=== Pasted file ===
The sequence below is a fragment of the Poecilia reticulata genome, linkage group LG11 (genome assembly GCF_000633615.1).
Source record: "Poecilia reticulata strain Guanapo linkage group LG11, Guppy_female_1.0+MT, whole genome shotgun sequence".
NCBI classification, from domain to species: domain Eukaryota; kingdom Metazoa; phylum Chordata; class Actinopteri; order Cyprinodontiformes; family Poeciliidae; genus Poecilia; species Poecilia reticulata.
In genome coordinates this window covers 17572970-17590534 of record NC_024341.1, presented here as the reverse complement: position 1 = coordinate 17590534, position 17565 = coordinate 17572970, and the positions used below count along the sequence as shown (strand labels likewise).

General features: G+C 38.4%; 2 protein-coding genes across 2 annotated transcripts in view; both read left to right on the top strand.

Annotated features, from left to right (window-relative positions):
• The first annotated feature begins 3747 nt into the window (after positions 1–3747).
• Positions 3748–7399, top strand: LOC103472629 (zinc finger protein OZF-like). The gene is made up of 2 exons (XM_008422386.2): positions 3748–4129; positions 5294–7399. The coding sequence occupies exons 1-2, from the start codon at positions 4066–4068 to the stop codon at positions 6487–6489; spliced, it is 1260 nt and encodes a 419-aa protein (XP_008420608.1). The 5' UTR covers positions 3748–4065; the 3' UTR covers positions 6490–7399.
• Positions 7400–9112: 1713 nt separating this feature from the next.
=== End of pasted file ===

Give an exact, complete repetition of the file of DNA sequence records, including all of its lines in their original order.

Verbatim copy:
The sequence below is a fragment of the Poecilia reticulata genome, linkage group LG11 (genome assembly GCF_000633615.1).
Source record: "Poecilia reticulata strain Guanapo linkage group LG11, Guppy_female_1.0+MT, whole genome shotgun sequence".
NCBI classification, from domain to species: domain Eukaryota; kingdom Metazoa; phylum Chordata; class Actinopteri; order Cyprinodontiformes; family Poeciliidae; genus Poecilia; species Poecilia reticulata.
In genome coordinates this window covers 17572970-17590534 of record NC_024341.1, presented here as the reverse complement: position 1 = coordinate 17590534, position 17565 = coordinate 17572970, and the positions used below count along the sequence as shown (strand labels likewise).

General features: G+C 38.4%; 2 protein-coding genes across 2 annotated transcripts in view; both read left to right on the top strand.

Annotated features, from left to right (window-relative positions):
• The first annotated feature begins 3747 nt into the window (after positions 1–3747).
• Positions 3748–7399, top strand: LOC103472629 (zinc finger protein OZF-like). The gene is made up of 2 exons (XM_008422386.2): positions 3748–4129; positions 5294–7399. The coding sequence occupies exons 1-2, from the start codon at positions 4066–4068 to the stop codon at positions 6487–6489; spliced, it is 1260 nt and encodes a 419-aa protein (XP_008420608.1). The 5' UTR covers positions 3748–4065; the 3' UTR covers positions 6490–7399.
• Positions 7400–9112: 1713 nt separating this feature from the next.